Good morning Dinks. Do you ever wonder what your credit score is? What it does or why you should care about it? Truth be told I never cared. Yes it’s true I was a financial planner and I never cared about my credit score. In my 20s I already had several credit cards so I didn’t need a more credit and I was renting a great apartment so I didn’t need to be approved for a mortgage. I didn’t pay any attention to my credit score because I didn’t need more credit. I didn’t want a number to define me and my financial life so I just didn’t bother with it.
You may not think about your credit score, but it’s there
That would have been all fine and dandy – extremely naive – but fine and dandy if my life would have stayed as it was, but then the market crashed and everything changed. My stable, well paying job in financial sales suddenly stopped providing income, I couldn’t afford my apartment and I stopped making payments on my credit cards because I had no money.
Contrary to what I wanted my credit score became the thing that defined me, it was a direct reflection of my financial worthiness. Over the last few years my score has gone from extreme lows to being to average to being among the top 15% of all credit holders. That’s a big accomplishment. As my life got back in order with a new job in marketing, a new apartment and automatic biweekly payments to pay off my debt my financial life got better too.
Always keep your credit score in mind
I went from not caring about my credit score to using it as a measure of how I was getting my life back on track. I ordered my full credit report with credit score every year to see how I compared to others across the country.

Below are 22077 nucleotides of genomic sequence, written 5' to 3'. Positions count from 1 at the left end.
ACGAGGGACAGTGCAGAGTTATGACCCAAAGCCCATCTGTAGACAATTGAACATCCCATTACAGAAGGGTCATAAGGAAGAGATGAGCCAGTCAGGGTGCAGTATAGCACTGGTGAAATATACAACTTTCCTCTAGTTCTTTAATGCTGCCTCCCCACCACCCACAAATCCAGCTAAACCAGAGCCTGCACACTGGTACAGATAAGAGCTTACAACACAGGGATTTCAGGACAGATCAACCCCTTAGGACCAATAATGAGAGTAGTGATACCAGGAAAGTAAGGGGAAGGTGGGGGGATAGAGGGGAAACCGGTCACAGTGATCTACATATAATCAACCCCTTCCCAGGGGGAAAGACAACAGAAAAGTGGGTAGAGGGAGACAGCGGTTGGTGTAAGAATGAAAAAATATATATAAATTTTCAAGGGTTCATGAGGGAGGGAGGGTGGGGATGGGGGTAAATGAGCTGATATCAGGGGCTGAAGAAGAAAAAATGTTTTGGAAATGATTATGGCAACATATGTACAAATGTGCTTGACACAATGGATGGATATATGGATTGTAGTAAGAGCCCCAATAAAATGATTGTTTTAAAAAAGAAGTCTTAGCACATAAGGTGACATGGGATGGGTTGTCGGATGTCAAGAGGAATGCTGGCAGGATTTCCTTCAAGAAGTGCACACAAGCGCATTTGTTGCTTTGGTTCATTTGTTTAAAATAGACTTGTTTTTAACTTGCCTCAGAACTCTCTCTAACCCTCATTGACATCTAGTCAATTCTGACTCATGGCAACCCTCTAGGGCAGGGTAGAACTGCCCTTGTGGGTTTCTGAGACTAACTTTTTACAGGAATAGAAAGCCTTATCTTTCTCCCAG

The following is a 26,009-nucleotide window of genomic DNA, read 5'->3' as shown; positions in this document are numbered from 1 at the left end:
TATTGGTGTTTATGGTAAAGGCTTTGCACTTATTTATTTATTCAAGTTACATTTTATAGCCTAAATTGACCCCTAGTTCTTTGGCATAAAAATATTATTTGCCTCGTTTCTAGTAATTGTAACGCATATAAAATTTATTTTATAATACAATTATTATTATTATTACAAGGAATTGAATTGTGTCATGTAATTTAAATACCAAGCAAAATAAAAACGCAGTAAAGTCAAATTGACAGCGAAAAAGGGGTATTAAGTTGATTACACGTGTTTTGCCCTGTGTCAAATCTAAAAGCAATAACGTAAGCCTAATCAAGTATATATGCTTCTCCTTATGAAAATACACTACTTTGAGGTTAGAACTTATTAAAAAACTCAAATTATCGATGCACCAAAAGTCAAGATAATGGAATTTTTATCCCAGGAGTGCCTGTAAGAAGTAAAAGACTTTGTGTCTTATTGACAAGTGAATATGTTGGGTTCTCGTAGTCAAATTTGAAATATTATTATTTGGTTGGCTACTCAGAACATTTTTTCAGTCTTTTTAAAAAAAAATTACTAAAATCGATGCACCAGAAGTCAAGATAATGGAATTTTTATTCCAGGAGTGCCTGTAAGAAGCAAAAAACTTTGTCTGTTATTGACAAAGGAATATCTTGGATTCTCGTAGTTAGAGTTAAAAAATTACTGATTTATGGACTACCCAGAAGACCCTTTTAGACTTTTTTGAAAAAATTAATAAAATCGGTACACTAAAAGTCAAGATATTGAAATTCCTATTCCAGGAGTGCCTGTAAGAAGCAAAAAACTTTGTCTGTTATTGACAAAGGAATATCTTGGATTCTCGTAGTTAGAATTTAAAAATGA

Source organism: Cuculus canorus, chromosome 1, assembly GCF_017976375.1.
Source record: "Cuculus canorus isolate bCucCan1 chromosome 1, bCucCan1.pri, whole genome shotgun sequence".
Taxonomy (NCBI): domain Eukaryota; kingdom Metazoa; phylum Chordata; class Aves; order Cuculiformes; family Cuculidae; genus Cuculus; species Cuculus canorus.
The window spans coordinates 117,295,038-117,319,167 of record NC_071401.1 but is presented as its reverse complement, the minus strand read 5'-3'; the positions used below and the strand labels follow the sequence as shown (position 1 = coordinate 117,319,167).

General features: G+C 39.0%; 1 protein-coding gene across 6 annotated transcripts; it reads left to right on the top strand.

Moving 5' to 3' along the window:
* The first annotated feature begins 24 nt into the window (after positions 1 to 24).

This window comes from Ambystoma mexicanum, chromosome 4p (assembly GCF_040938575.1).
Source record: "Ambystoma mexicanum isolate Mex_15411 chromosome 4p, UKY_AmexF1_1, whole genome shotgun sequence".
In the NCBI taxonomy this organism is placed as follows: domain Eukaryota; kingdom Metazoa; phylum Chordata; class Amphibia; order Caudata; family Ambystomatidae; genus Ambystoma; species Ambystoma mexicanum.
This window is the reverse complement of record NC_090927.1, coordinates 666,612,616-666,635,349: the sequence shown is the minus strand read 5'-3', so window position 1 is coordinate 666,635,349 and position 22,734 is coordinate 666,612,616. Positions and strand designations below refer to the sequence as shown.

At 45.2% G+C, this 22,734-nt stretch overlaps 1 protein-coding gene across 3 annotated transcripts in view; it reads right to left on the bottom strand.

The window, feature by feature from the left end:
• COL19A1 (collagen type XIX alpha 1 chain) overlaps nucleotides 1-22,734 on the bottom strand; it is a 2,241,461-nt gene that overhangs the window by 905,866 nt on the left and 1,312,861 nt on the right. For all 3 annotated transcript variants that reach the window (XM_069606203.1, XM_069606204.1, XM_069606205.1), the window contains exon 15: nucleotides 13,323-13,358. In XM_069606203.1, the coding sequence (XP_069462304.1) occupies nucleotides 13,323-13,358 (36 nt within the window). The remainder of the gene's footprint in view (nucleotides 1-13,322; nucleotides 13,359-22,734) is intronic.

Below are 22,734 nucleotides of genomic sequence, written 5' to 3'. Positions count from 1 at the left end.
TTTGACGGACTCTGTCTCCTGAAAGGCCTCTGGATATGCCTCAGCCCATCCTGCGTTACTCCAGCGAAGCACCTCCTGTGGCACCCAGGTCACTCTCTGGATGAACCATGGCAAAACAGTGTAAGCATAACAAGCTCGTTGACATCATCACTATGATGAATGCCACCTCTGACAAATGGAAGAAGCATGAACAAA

I liked to see my good payment history on all my credit cards, I liked to make sure all my personal information was being reported correctly and I liked to see the number of my credit score continuously increase every year. Admittedly my credit score didn’t go up as quickly as I would have liked it too but TransUnion gave me tips to help rebuild my financial worthiness aka my credit score.
3 tips to rebuild and keep your good credit score:
Your loan balances are too high in comparison with your loan amounts. High levels of debt can signal to potential lenders that you are spending more than you can afford. Keep your balances below 35 percent of your available credit limits.
Your revolving account balances are too high in comparison with your credit limits. If you have balances above 35-50 percent of your available credit limit, you could see your credit score start to drop.
Not enough of your accounts have been paid as agreed. Payment history is a significant factor in the credit scoring process. Regular on time payments make you appear more stable and creditworthy to potential lenders.